In other news, I went to an amazing gay bar last night in Tel Aviv with my friend Elliot. It was Eurovision Night, which featured incredibly choreographed performances by painfully handsome men wearing makeup and black tank tops. Wish I had video but I left my camera at home. Played in the Mediterranean at sunset tonight, and was joined in the waves by an adorable 4 year old little girl "Elli." (see below)

More to come...

Monday, September 12, 2011

Yalla Jaffa!

Whew. It's been quite a ride already and it's only been 2 weeks. My head has been swirling with thoughts, images, feelings and foreign phrases, and I haven't had a free moment to make sense of them or connect the dots. Days have been flying by, and it seems that time has sped up such that I've lost track of the date. Until now.

There are grounding moments in life that often appear when you expect them least but need them most. Today, we visited a community center in Neve Tzedek, possibly the most adorable neighborhood in the world (I stayed there on and off with a friend for several weeks last time I was in Israel and fell in love with the narrow cobblestone streets and artistic-colony architecture). The community center wasn't quite as compelling as some of the other organizations we've visited, but our visit there was the start of something beautiful.

I wandered around with some friends from the program who preferred to straggle behind and explore the neighborhood. We sat for a coffee at the Suzannne Dallal dance center, then split ways to head back to our respective "homes." Melissa and I decided to walk along the tayelet (boardwalk) along the beach toward Jaffa, as it was getting close to sunset and the beach breeze was irresistible.

Since coming to Israel, I've felt less inspired and holy than I hoped. Maybe it's that the fever of Birthright-induced Zionism has subsided in me, (or maybe it's that I'm in my quarter-life crisis where life feels eerily meaningless even as the beauty and intrigue of it is constantly nudging me in new directions), but I haven't been feeling very rooted in reality. It's as if I'm wandering through a dream, turning left and right, accelerating and decelerating at the different crossroads that keep appearing, but not really getting anywhere or comprehending what it all means.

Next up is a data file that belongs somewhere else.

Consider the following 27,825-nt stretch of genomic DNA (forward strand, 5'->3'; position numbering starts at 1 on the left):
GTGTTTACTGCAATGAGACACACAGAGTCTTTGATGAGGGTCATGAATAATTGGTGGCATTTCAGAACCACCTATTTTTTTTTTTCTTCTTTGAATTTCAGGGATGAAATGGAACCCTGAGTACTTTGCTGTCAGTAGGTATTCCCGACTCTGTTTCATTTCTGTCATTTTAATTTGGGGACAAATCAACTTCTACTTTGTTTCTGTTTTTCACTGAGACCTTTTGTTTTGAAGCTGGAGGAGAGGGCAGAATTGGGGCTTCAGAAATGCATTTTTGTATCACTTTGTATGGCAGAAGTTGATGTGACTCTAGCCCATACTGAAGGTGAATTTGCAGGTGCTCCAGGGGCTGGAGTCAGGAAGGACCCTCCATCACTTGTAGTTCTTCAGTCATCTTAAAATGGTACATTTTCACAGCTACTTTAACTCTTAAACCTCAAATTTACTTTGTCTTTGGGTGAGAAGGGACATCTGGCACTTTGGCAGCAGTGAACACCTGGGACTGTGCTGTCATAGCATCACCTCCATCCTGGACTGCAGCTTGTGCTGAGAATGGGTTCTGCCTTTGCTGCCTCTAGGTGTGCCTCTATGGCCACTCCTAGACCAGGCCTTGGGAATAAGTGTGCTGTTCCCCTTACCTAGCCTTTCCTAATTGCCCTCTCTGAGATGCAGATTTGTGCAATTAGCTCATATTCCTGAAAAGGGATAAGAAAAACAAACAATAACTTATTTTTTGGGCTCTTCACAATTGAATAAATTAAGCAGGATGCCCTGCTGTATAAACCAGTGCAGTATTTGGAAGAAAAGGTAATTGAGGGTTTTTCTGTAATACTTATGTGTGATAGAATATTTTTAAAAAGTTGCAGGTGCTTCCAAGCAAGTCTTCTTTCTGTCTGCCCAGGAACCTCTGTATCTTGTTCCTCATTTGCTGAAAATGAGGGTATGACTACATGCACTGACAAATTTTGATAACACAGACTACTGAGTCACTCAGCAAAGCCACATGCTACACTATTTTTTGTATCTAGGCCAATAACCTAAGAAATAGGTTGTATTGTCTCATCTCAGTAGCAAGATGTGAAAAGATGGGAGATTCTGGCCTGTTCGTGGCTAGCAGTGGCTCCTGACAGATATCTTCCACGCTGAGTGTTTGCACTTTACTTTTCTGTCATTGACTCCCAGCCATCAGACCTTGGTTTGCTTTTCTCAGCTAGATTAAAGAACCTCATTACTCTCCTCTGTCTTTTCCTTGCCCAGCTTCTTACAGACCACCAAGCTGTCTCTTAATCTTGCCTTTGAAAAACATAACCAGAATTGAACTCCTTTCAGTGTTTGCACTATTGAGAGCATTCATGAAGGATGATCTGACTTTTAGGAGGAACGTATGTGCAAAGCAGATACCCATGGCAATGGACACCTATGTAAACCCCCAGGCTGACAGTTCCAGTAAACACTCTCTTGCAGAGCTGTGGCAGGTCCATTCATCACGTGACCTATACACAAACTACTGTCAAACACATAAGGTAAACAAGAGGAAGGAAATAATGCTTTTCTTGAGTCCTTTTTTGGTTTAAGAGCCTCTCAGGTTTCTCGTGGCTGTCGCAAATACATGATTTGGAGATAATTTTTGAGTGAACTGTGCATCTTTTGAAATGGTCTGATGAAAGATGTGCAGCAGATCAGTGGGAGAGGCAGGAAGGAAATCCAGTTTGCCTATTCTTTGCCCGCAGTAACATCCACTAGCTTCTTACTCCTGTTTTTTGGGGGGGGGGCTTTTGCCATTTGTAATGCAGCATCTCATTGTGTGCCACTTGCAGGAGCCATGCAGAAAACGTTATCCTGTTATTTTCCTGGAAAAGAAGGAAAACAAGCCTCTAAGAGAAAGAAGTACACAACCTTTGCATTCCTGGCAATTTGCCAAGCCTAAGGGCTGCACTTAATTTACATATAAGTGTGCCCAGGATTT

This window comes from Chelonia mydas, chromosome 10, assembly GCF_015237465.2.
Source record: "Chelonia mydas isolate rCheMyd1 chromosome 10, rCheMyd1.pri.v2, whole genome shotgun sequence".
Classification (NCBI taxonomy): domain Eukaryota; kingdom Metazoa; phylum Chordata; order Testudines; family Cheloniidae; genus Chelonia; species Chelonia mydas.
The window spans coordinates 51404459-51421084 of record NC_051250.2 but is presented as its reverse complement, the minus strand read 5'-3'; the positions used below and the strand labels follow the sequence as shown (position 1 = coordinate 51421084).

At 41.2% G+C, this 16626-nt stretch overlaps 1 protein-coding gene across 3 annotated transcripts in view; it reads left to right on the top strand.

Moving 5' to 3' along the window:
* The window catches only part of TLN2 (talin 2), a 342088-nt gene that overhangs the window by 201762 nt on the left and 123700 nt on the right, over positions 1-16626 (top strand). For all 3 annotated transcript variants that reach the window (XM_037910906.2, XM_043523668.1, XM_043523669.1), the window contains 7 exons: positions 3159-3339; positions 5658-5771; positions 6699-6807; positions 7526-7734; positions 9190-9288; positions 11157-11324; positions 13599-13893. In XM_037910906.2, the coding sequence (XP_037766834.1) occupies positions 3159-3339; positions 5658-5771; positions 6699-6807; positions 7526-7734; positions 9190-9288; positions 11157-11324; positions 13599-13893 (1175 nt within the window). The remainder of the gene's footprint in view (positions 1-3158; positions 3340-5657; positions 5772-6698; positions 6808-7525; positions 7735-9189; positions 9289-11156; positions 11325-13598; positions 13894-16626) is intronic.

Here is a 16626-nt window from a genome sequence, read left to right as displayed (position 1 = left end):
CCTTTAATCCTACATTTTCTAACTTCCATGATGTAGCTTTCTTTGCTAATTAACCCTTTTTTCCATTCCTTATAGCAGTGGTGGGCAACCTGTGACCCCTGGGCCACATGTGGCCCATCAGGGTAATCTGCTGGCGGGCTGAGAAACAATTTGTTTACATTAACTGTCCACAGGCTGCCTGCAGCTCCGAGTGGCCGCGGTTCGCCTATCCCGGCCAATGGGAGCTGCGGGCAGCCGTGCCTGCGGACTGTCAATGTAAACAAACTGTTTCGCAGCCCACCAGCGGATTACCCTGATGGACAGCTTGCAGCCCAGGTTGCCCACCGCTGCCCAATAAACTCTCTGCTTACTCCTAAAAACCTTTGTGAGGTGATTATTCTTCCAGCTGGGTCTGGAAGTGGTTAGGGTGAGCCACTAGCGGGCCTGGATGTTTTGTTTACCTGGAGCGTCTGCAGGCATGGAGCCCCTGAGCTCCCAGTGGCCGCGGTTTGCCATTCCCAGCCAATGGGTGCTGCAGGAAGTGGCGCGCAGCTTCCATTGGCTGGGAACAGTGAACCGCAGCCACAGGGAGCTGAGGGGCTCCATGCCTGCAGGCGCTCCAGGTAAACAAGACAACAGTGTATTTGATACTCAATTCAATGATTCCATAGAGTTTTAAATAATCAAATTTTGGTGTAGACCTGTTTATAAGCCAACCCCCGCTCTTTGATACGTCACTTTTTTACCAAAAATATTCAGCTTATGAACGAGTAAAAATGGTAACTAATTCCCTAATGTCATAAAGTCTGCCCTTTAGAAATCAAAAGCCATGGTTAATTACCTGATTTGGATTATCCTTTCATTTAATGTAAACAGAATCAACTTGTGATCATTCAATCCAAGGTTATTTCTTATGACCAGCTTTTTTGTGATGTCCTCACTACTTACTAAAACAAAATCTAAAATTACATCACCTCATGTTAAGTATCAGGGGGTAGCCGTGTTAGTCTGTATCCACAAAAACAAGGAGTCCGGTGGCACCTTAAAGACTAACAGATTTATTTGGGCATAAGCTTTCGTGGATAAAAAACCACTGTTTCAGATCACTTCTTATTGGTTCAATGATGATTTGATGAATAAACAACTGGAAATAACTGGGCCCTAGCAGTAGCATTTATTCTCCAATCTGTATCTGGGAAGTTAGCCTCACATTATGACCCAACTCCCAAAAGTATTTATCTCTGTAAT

It was with such ennui that I found myself floating in the Mediterranean at sunset, feeling the warm water lap at all edges of my body and staring at the dual-city skyline of Tel Aviv/Jaffa. I kept wondering how I could feel such a lack of passion while surrounded by such incredible beauty. The thought that has plagued me for the past several years post-college arose yet again... "Who am I? What am I doing here?" And I began to feel anxious at the enormity of it all, and the terrifying feeling of, literally, free-floating.

I made my way out of the water, and climbed back onto solid land to join Melissa on the sand. I felt a bit disappointed at my failure to appreciate the incredible natural beauty around me and wishing I could once again feel the healing of ecstatic joy that the ocean often brings. But I also felt relaxed and pleased to be in a place of such diversity and calm for a moment. It was then that I noticed some guys playing soccer on the beach behind us, and with nothing to lose, mustered up courage to ask them if we could play.

They said yes and we introduced ourselves. They spoke only Arabic, but there is very little language needed to play soccer together. After a few minutes, I knew "wahhad-wahhad"... "one to one," and they told me I was "very excellent." I've always love how effusive the Arabic language is ;)

Through playing soccer with Arabs on the beach of Jaffa at sunset, I began to reconnect with myself. But it wasn't just my existential stress that was relieved. It was also the recent memory of a couple of small Arab children throwing sticks at us as we passed a traditional wedding on Rehov Yerushalayim en route to a club the other night, and the subsequent (and understandable) emotional explosion on the part of one of our Israeli roommates.

Though we are on a unique "coexistence" fellowship, I have been feeling uncomfortable and awkward about the lack of Arab participants in our cohort. With nobody to serve as a liaison to the community, even the best of intentions of living amongst those we serve seem to fall short. How can we understand sentiments of our neighbors without the help of a translator, someone who is versed in the history and culture of the place.

Playing together will not solve a half century of conflict, nor will it unravel my confusion about what the purpose of my life is meant to be. But in that moment, it centered me and helped me put my feet on the ground. I'm now sitting back at my apartment with the fan (to ward off the unrelenting humidity of this Mediterranean climate), hearing the Muslim call to prayer emanating from a nearby mosque, contemplating my new life in the ancient city of Jaffa, and feeling the gurgling of a stomach that is unused to the strange Middle Eastern diet of Hummus and Goldstar. Things are happening around me, and I am just a sponge.